The European Bank of Reconstruction and Development, which funds projects in eastern Europe and the former Soviet states, on Saturday launched the process to expand to North Africa and the Middle East.
"EBRD shareholders have made significant progress towards a decision on extending the bank's investment to countries in the Middle East and North Africa," the bank said in a statement.
Political decisions about the major expansion of the bank's role after the uprisings that swept through Arab North Africa in the past months will come in "the weeks and months ahead", it said.
The bank aims to start investing in the region next year, EBRD chief Thomas Mirow told reporters at the end of the 20-year-old bank's annual meeting in the Kazakh capital, Astana.
"We are quite confident that it should be indeed possible to start with initial liquidities as of spring 2012," Mirow said.
It would mean that the lender may begin investing in Egypt and possibly Morocco before it completes the 18-month ratification process of the bank's new status.
In the statement released earlier on Saturday, Mirow said the bank would eventually be able to invest 2.5 billion euros ($3.54 billion dollars) in the region per year.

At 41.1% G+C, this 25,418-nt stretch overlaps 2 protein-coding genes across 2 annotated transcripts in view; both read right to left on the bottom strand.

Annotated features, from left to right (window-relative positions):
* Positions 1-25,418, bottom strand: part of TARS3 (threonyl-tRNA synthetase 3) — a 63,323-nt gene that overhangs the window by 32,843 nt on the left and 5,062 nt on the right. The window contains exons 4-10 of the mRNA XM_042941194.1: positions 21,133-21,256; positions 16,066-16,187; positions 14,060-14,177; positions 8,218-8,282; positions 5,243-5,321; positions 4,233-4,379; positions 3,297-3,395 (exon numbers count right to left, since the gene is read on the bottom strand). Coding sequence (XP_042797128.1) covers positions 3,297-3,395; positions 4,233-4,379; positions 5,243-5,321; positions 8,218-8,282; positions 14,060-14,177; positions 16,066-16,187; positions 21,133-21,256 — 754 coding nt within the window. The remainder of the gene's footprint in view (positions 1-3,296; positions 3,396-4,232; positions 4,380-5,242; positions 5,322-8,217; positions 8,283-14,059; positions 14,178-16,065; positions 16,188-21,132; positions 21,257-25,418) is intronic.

"The move would be a major part in the international community's response to the Arab spring," the bank said.
It is already considering Egypt as a potential country of operations after the country's interim government submitted a request to start lending to small- and medium-size businesses following the ousting the former president Hosni Mubarak.
Morocco similarly expressed interest, the bank said.
The exact geographical extent of the bank's new responsibilities remains to be defined, however.
The board's recommendations for the final decision on expanding the geographic scope of the bank are expected by July 31, the statement said.
However the bank's board of directors will "consider further steps that could allow initial investments to begin as quickly as possible," it said.
Several EBRD shareholders, including France, Germany and the United States, have already spoken in favor of the expansion over the past weeks.
Russia's position is to support a "gradual country-by-country expansion," rather than a "quick approach", deputy finance minister Sergei Storchak told journalists on the sidelines of the EBRD meeting, RIA Novosti agency reported.
The expansion would not require additional contributions from shareholders and "not compromise the scope and impact" of EBRD's activity in its current area of operations, the bank's statement said.
The London-based EBRD was formed in 1991 to help former communist nations in their transition to market economies. It tends to invest in private enterprises together with commercial partners.
Its meeting in Kazakhstan is the latest major event to be hosted by the Central Asian state as it seeks to showcase its own development since the collapse of the Soviet Union.
The Kazakh authorities have sought to turn Astana, once a sleepy Soviet town notorious for its freezing winter temperatures and ferocious steppe winds, into a metropolis boasting world class architecture.
After Kazakhstan's frosty reaction to the 2006 comedy hit film "Borat" about a fictional politically incorrect Kazakh journalist, the summit represents the latest chance for the country to project a shiny modern image.© ANP/AFP